Winter Colors: Carrots, Turnips, Parsnips

I was admiring the beauty of the season’s first snowstorm from my window, as the sunset’s orange glow reflected dramatically against the crisp white flakes. Whether it was the cold or the the medley of winter colors,  my dinner of roast vegetables managed to both counter and mirror winter on my plate.

Root vegetables are nutritious and earthy, fueling the body with starchy fiber. With minimum fuss of peeling and dicing, roasting these vegetables brings out undertones of caramelized flavors. Rosemary, with its woody stem, is the best herb to pair with root vegetables; the herb can withstand the heat while perfuming the dish long after it comes out of the oven. The creamy hues of turnip and parsnips, set against orange and purple rainbow carrots, are not just attractive, but create a hardy meal to face the cold.

Roasted Winter Vegetables

Carrots (purple and orange) – 8, peeled

Turnip – 1, peeled

Parsnips – 4, peeled

Olive oil – 2-3 tbsp

Salt and pepper – to taste

Garlic – 2-3 cloves

Rosemary – 4 sprigs

  • Heat the oven to 425ºF
  • Cut the vegetables into 1 ½ –inch pieces and put them into a large bowl.
  • Add the oil, salt, pepper, garlic, and rosemary to a separate bowl.
  • Pour the oil mixture over the vegetables, tossing well.
  • Spread the vegetables in a single layer in an oven-proof dish and roast them for 30- 40 minutes, depending on how crispy you like your vegetables.



When oranges and clementines appear in grocery stores, they serve as reminders that winter is almost upon us – a time to boost up vitamin C. Clementines are an easy-to-peel fruit, while the more difficult Navel, Jaffa, and blood oranges are still worth the effort as they can add color and crispness to a salad. The acidity in oranges also helps counter fats in poultry. As I was roasting my favorite bird, duck, this past week, news started to trickle in about Beirut and Paris.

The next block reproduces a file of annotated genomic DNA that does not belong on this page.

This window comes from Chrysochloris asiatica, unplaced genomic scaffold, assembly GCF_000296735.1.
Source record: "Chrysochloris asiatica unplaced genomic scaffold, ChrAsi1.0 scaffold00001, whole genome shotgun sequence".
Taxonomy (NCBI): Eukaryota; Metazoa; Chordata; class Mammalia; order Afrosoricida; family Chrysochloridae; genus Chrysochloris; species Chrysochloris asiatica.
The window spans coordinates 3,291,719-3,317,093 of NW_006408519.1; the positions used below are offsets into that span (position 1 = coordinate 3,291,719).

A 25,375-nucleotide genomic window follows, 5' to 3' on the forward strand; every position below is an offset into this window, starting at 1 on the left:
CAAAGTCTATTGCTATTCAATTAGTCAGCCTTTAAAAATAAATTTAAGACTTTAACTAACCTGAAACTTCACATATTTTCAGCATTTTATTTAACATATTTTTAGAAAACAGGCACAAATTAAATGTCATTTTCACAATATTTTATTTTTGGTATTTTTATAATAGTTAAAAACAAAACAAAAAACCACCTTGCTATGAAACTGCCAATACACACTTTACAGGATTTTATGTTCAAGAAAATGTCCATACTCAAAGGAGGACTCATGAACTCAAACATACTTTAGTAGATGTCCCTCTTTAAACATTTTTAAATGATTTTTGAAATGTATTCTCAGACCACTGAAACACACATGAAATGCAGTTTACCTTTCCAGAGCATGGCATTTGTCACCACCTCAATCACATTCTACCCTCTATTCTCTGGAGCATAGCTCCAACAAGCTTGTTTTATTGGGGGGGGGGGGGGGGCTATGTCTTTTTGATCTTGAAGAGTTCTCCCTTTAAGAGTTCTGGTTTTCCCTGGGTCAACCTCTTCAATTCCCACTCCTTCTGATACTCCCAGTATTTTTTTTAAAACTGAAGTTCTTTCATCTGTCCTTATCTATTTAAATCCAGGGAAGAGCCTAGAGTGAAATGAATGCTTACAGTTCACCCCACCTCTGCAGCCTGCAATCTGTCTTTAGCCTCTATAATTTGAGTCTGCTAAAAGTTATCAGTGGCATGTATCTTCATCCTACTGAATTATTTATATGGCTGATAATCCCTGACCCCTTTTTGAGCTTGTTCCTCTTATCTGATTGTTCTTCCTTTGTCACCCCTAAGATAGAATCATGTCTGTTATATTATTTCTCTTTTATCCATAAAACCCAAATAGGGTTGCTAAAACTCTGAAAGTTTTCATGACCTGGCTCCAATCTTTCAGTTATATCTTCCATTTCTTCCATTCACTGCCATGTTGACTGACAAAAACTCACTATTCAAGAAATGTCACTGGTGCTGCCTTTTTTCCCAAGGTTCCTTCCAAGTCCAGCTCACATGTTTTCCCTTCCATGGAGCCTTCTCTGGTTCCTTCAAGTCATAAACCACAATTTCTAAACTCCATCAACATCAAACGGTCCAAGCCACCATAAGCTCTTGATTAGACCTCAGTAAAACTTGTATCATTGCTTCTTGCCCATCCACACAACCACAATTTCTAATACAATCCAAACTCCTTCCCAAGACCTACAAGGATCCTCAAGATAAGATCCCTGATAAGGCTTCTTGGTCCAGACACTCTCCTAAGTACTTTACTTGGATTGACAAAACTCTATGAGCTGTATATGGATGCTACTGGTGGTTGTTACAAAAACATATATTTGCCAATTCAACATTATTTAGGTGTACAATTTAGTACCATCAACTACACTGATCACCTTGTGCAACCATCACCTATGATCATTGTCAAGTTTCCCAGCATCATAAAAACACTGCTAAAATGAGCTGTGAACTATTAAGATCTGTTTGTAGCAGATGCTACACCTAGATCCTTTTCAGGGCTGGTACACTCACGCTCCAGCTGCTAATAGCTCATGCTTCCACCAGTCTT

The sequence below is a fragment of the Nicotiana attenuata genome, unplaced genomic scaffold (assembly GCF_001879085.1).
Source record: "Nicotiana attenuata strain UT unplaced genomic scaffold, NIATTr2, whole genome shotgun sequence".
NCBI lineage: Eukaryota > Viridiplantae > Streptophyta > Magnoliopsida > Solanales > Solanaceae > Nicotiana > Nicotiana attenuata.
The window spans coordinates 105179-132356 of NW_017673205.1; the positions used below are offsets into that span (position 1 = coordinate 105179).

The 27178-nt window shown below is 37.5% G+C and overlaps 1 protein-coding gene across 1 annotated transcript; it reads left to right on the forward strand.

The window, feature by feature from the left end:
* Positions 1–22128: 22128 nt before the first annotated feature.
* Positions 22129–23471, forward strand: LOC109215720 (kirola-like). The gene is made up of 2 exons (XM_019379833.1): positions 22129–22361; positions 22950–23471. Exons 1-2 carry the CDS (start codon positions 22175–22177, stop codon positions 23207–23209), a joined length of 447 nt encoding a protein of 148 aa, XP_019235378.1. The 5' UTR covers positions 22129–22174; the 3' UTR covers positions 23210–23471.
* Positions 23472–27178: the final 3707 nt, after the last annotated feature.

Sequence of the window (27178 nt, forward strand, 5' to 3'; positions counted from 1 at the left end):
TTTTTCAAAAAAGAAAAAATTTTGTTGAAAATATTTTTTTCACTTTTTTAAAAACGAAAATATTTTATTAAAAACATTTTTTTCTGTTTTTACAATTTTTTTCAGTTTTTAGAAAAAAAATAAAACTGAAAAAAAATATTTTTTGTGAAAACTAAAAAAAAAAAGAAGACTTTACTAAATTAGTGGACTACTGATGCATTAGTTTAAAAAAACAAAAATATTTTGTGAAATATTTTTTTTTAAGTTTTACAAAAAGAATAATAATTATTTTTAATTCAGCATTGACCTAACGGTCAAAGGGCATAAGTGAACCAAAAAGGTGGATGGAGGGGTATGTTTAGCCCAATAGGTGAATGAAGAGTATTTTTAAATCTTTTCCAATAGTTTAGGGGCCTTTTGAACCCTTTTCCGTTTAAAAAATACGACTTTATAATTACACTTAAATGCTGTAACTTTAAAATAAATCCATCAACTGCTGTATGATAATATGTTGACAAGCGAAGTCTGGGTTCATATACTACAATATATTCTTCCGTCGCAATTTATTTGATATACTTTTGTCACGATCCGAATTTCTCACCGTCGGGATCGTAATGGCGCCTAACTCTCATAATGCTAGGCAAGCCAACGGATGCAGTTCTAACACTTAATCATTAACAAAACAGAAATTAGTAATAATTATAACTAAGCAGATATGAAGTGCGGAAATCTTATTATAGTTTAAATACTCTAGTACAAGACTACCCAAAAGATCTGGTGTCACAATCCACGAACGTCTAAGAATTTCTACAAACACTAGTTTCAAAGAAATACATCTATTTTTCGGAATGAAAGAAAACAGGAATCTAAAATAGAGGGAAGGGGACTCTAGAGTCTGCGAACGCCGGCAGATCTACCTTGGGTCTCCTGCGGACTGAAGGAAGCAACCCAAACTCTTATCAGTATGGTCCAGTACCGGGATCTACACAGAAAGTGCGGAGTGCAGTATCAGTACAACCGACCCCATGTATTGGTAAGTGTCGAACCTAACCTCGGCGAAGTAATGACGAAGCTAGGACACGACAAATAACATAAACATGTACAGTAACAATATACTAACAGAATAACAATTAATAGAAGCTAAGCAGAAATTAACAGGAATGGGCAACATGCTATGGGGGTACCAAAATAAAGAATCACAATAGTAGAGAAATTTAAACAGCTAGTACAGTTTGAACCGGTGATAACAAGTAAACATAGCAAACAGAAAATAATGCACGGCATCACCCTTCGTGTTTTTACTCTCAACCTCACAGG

As both these cities share history, and both have world-renowned cuisines, honoring their food traditions seemed appropriate for the time. Food, in both these cities, is more about celebration of life, and eating out  is part of both cultures. In the classic French dish, duck à l’orange, duck is served with a rich orange sauce. In the mezze traditions of Lebanese cuisine, oranges perk up simple salads and orange blossom water suffuses desserts with delicate flavor.

Roasted Duck, Lettuce, and Orange Salad 

Frisée lettuce – 1, bunch

Oranges – 2, large

Wine vinegar – 6-8 tbsp

Olive/Sesame oil – 3 tbsp

Salt and pepper – to taste

Roasted duck leg/breast – 1, thinly sliced

  • Wash the orange. Julienne about 10 zests into thin slivers and keep aside. Cut the oranges crosswise in ¼-inch rounds.
  • Add the wine vinegar in a pan, and heat until it is just warm. Remove from heat.
  • Add the orange zests, and let them steep in the warm vinegar.
  • Add the olive oil, salt, and pepper to the vinegar. Keep this vinaigrette aside.
  • Assemble the washed lettuce on a platter. Remove the white pith from around the oranges and place them on the lettuce.
  • When ready to serve, pour the vinaigrette over the orange and lettuce.
  • Layer the duck slices between the oranges.